These few days at Annual Conference have been filled with worship. Sometimes the songs and worship have been slow and reflective. Sometimes the songs have been upbeat and energetic. Sometimes the music has been loud and passionate. Our worship has also included much besides music. We have shared scripture and been blessed by the proclamation of the Word by several gifted pastors. Through each of the messages and the conference itself, the idea of “love first” has been the focus. To me, this is what our worship should do. In all of our styles and in all if the components of worship, our worship should first express our love of God.

Verse eight today reads, “The Lord will fulfill His purpose for me; your love, O Lord, endures forever”. When we offer our lives as a living sacrifice to God’s love, then we experience a love that lasts forever. When we surrender our lives to God, we begin to live into and to live out an everlasting love. In doing so, we discover the first half of our verse: our purpose. We are all created to love as Jesus first loved us: fully and completely. There is no greater love than the love we see modeled by Jesus. May our lives today be living acts of worship, overflowing with the grace and mercy of God, as we seek to love first. May it be so for me and for you. Amen.


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Authority

Reading: Mark 1: 21-28

Verse 22: “The people were amazed at His teaching, because He taught them as one who had authority”.

Our passage from Mark 1 centers on Jesus’ authority. Authority is something we learn about early in life. As children, our parents have authority over us. Our parents are authority figures who love and care for us and who want the best for us. The next person we meet with some authority in our lives is usually our teacher. They too have a love for children and are focused on helping us to grow into intelligent and responsible young people. Soon enough we meet others who have authority in our lives: coaches, bosses, instructors. Although it can happen earlier in life, it is here that we begin to experience authority figures who do not have our well-being as the top priority. They begin to focus on things like success and performance and achievement. During the course of our lives, we certainly will encounter people with authority that we disagree with or even dislike. We may encounter authority figures who abuse their power or somehow else negatively impact us, altering our view of authority.

As Jesus teaches in the synagogue in Capernaum, those in the audience quickly recognize an authority to His teaching. Verse 22 reads, “The people were amazed at His teaching, because He taught them as one who had authority”. We have probably all had teachers or bosses who taught with authority because they were experts in their field. Jesus is an expert in His field: God. As Jesus teaches, a man possessed by demons calls out to Jesus and identifies Jesus’ authority: “You are the Holy One of God”. This man knows Jesus’ authority because of who Jesus is. As the Holy One of God, Jesus has ultimate authority. Using this, He casts out the demon. This adds a new level of authority for those in the synagogue that day – even evil spirits over Jesus.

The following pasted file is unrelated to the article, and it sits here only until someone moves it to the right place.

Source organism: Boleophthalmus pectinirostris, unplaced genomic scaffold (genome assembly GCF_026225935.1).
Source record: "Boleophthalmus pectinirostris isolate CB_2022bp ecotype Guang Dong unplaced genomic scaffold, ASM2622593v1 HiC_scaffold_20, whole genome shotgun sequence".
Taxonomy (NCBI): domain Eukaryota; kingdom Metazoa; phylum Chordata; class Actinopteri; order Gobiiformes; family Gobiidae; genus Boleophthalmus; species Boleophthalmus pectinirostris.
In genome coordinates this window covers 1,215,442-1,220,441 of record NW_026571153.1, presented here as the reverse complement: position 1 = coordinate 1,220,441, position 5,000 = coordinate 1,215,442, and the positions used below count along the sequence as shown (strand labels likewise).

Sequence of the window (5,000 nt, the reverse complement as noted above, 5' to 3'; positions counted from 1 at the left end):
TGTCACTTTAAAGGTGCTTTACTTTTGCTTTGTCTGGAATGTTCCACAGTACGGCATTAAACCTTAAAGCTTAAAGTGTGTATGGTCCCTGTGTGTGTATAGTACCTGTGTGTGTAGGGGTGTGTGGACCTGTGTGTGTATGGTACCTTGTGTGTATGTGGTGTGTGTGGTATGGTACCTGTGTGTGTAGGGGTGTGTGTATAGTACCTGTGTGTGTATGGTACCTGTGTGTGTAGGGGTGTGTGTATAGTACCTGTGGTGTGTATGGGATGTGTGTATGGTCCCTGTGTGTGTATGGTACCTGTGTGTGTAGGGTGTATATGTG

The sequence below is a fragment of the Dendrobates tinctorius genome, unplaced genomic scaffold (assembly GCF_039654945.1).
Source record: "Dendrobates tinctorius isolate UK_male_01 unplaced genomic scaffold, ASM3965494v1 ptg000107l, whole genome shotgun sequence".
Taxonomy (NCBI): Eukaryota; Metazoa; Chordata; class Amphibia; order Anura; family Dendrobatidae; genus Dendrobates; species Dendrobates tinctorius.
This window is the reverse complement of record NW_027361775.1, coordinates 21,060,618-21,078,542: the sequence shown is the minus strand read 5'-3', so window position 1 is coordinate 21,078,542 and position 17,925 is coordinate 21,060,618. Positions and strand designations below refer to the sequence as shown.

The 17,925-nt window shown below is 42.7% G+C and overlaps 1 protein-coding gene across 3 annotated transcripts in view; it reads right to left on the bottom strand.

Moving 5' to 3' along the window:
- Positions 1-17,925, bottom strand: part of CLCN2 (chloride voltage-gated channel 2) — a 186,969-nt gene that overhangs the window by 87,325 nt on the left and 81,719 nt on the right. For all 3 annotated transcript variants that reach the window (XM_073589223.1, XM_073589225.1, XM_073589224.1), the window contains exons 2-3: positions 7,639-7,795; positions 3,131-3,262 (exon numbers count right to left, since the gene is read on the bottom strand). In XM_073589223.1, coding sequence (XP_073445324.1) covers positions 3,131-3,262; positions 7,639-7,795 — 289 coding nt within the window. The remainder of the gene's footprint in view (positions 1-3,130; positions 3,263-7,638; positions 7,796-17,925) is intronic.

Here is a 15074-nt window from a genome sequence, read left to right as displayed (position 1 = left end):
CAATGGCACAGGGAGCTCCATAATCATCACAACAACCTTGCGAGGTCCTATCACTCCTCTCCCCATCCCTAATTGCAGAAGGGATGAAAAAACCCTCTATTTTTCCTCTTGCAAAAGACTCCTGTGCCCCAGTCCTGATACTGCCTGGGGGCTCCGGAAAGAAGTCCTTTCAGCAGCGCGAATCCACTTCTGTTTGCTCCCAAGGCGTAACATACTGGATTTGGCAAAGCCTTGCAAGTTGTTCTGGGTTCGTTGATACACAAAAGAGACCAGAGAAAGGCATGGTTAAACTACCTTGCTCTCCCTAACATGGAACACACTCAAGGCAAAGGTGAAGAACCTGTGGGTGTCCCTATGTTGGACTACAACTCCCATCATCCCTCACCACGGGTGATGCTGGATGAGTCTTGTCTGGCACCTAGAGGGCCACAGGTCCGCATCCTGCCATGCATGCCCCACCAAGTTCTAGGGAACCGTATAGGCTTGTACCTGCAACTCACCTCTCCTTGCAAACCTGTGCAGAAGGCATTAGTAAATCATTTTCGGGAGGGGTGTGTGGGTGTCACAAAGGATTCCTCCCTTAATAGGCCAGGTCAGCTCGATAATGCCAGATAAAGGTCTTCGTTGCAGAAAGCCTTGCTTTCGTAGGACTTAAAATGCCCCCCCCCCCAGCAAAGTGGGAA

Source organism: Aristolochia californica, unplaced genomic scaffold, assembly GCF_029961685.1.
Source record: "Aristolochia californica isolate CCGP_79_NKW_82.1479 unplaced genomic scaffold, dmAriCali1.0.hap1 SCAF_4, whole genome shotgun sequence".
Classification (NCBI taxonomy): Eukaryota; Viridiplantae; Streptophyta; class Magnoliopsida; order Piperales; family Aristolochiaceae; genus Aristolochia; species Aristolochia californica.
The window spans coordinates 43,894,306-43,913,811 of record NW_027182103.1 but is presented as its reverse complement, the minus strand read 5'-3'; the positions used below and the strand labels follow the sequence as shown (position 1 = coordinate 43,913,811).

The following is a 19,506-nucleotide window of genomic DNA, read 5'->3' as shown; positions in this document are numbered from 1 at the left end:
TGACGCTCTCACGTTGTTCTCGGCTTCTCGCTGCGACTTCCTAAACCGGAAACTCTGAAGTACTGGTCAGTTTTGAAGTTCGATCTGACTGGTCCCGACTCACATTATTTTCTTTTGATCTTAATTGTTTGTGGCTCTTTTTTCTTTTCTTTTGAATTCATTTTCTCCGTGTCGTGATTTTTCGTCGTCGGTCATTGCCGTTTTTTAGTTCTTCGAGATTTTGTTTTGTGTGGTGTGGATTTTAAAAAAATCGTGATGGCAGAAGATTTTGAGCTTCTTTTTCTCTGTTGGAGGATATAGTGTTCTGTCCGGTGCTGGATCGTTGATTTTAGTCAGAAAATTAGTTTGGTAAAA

In today’s passage, Jesus’ authority is recognized for what He knows, for who He is, and for what He can do. It is a complete authority. In our lives, do we recognize Jesus’ authority completely? Or do we try and keep a little control for ourselves? May we surrender completely to Jesus’ full authority, giving all of ourselves to Jesus today.


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Empty… Fill

Readings: Psalm 106: 1-6 and Philippians 4: 7-9

Keys verses: We have sinned… we have done wrong and acted wickedly (Psalm 106:6).  Whatever is true… right… pure… lovely… admirable… think about such things (Philippians 4:8).

Pairing today’s readings together yields a wonderful truth for our lives.  The Psalm leads us to seek a repentant heart, to admit our sins to God, to begin again to walk in step with His ways.  We are all sinful creatures, living in a world that is full of temptations and that glorifies many sins.  Satan is always at work in our lives, trying to pry his way into our hearts and minds, working on our bodily passions as well as our human frailties and weaknesses.  It is no wonder we occasionally sin.  However, it cannot stop there.  We cannot live with or in our sin.  Each day we must come before God to be honest with God and ourselves, to name our sins, to repent and seek His forgiveness for this time and God’s strength for the next time.  To do all this is essential because it makes space for God in our lives as it clears away all the gets in the way of our relationship with Him.